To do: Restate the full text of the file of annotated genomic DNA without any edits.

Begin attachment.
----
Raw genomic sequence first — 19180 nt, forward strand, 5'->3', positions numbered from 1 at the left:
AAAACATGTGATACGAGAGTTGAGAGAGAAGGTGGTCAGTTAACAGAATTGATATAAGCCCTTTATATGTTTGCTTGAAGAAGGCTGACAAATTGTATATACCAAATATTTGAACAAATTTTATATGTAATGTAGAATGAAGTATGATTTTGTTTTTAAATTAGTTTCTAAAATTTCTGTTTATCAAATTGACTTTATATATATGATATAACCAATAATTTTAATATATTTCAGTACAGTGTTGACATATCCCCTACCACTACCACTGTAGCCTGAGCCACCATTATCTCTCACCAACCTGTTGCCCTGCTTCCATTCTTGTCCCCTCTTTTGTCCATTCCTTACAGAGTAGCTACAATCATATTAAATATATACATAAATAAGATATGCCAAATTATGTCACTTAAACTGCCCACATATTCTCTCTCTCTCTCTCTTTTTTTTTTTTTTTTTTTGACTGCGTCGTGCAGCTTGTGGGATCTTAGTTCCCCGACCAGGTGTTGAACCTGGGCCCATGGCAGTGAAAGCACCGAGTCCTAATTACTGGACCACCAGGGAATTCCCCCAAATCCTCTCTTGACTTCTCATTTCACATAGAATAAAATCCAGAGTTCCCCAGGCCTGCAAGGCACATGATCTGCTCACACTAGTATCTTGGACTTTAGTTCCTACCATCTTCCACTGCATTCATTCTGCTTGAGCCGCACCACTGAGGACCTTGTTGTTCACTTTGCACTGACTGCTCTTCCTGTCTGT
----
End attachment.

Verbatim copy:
Raw genomic sequence first — 19180 nt, forward strand, 5'->3', positions numbered from 1 at the left:
AAAACATGTGATACGAGAGTTGAGAGAGAAGGTGGTCAGTTAACAGAATTGATATAAGCCCTTTATATGTTTGCTTGAAGAAGGCTGACAAATTGTATATACCAAATATTTGAACAAATTTTATATGTAATGTAGAATGAAGTATGATTTTGTTTTTAAATTAGTTTCTAAAATTTCTGTTTATCAAATTGACTTTATATATATGATATAACCAATAATTTTAATATATTTCAGTACAGTGTTGACATATCCCCTACCACTACCACTGTAGCCTGAGCCACCATTATCTCTCACCAACCTGTTGCCCTGCTTCCATTCTTGTCCCCTCTTTTGTCCATTCCTTACAGAGTAGCTACAATCATATTAAATATATACATAAATAAGATATGCCAAATTATGTCACTTAAACTGCCCACATATTCTCTCTCTCTCTCTCTTTTTTTTTTTTTTTTTTTGACTGCGTCGTGCAGCTTGTGGGATCTTAGTTCCCCGACCAGGTGTTGAACCTGGGCCCATGGCAGTGAAAGCACCGAGTCCTAATTACTGGACCACCAGGGAATTCCCCCAAATCCTCTCTTGACTTCTCATTTCACATAGAATAAAATCCAGAGTTCCCCAGGCCTGCAAGGCACATGATCTGCTCACACTAGTATCTTGGACTTTAGTTCCTACCATCTTCCACTGCATTCATTCTGCTTGAGCCGCACCACTGAGGACCTTGTTGTTCACTTTGCACTGACTGCTCTTCCTGTCTGT